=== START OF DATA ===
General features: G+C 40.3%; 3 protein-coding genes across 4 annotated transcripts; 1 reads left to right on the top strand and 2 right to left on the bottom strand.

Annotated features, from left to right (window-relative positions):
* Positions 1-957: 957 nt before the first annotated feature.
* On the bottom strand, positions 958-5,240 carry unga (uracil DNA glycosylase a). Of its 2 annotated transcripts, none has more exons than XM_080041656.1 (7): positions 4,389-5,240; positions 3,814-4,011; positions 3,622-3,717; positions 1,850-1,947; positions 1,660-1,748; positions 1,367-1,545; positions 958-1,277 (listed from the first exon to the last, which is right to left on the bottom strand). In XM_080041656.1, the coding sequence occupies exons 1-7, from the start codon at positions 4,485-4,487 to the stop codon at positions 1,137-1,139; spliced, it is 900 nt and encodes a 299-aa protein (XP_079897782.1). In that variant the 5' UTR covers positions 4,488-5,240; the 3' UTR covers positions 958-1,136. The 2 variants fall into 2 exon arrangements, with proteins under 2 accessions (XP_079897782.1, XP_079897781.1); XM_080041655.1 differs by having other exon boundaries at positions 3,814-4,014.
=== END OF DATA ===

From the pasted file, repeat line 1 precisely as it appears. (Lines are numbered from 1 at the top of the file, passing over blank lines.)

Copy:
General features: G+C 40.3%; 3 protein-coding genes across 4 annotated transcripts; 1 reads left to right on the top strand and 2 right to left on the bottom strand.